I don’t know whether there’s a remedy for relationships that started with someone being disrespectful, unfaithful or abusive other than a break-up for good. Going forward with is a bit like buying a rotten apple in a shop, hoping it will unrot with time. Common sense would say, you should have enough self-respect to move on. Why to waste your time with someone who doesn’t appreciate you, if someone else could love most of your little quirks? Do you want to be their second best? Nevertheless, there’s a difference between a slow start and a bad start. That you’re not saying “I love you” on date two, shouldn’t worry you. As long as the ship is sailing in the right direction, it’s all good. Just to give one example, for people who were single for a bit, some things may take longer than they would take serial monogamists. At the same time I do think that it’s important to have continuity. If a guy sees you once goes quiet and pitches again after three months, perhaps it’s not the best sign.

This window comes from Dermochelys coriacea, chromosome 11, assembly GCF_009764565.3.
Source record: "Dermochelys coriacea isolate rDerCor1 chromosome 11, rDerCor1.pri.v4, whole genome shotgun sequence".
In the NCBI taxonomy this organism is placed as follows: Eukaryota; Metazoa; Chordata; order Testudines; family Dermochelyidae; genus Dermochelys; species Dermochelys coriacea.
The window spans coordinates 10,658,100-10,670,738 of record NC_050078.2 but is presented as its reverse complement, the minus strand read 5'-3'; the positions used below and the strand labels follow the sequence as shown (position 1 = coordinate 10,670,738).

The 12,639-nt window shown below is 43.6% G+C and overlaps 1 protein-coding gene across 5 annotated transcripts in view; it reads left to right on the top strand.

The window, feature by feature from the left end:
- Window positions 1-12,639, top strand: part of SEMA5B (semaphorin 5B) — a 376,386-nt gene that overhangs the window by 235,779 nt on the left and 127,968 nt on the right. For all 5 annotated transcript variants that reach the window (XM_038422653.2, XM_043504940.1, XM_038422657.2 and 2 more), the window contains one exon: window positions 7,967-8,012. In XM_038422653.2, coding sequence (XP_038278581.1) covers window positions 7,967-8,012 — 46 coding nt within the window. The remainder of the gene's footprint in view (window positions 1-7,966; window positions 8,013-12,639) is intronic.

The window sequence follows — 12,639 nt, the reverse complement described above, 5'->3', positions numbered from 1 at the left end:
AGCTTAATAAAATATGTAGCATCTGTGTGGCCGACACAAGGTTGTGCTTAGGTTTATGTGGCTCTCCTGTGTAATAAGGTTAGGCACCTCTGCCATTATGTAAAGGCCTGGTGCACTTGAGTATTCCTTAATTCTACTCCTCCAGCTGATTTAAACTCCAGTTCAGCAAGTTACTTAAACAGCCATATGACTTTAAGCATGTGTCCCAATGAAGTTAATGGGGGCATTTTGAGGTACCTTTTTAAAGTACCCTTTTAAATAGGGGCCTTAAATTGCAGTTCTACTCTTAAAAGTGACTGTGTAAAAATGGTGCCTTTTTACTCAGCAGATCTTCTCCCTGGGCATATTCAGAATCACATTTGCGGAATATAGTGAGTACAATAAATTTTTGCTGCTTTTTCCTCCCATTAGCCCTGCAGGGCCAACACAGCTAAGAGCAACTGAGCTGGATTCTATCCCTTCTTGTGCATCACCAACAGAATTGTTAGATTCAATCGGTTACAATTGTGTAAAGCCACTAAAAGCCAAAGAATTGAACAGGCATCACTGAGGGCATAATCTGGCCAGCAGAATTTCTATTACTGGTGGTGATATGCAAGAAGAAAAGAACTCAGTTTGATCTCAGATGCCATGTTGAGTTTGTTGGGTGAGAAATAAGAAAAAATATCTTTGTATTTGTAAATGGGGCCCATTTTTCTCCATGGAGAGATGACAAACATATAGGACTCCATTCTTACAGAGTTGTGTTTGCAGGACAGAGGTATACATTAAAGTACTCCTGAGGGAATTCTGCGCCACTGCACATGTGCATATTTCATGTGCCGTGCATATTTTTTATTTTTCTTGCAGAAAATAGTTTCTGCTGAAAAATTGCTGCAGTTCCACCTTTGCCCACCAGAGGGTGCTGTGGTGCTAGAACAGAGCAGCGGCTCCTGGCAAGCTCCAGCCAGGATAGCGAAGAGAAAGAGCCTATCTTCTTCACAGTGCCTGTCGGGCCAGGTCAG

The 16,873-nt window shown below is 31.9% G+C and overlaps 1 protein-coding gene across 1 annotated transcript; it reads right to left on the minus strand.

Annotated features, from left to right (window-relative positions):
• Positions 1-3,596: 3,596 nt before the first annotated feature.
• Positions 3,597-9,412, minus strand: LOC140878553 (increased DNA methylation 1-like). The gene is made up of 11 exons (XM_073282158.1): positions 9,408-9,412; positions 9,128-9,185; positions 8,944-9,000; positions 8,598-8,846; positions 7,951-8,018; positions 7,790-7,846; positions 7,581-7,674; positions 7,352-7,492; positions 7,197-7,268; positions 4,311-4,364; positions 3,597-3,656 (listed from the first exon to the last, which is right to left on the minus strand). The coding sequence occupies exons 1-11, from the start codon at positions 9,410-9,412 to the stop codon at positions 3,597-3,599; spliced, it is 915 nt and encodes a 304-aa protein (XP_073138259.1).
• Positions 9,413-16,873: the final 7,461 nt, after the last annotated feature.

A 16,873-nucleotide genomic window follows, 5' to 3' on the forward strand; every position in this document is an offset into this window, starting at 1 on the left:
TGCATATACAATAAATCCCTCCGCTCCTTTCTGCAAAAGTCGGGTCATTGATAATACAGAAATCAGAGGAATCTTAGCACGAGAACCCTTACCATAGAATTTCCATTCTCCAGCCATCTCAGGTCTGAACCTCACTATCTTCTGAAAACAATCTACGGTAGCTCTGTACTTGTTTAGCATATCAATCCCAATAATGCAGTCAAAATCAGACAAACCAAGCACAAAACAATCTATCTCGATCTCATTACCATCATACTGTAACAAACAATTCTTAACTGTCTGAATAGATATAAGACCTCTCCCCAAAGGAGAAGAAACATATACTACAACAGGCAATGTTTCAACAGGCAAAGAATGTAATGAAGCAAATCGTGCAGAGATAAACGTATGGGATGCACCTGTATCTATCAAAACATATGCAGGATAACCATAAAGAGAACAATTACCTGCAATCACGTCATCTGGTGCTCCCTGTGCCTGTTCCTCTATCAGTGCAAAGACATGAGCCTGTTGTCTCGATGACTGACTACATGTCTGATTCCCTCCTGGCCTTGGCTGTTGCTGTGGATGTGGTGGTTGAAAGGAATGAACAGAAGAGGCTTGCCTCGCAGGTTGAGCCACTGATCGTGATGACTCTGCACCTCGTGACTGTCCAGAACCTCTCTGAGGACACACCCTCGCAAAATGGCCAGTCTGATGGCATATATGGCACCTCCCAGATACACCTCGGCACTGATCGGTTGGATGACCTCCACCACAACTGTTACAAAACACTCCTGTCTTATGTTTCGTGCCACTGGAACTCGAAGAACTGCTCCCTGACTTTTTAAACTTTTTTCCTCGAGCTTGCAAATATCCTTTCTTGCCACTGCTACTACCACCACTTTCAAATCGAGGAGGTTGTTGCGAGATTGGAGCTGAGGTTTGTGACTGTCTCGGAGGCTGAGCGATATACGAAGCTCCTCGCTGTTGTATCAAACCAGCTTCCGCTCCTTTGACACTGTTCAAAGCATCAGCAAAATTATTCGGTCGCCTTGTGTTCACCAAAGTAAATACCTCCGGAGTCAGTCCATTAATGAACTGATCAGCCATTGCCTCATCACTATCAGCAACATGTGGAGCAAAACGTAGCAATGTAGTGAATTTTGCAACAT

To sum up, bad beginnings can lead to good things but very rarely to good long term relationships. If your goal is the latter, you should try to look for things that work and not for what’s broken to fix. Last but not least, there’s a difference between a bad start and getting into a relationship slowly.
What do you think, Dear Rinser: Can a bad start lead to a good relationship? Do you have any examples? What’s your take on the matter?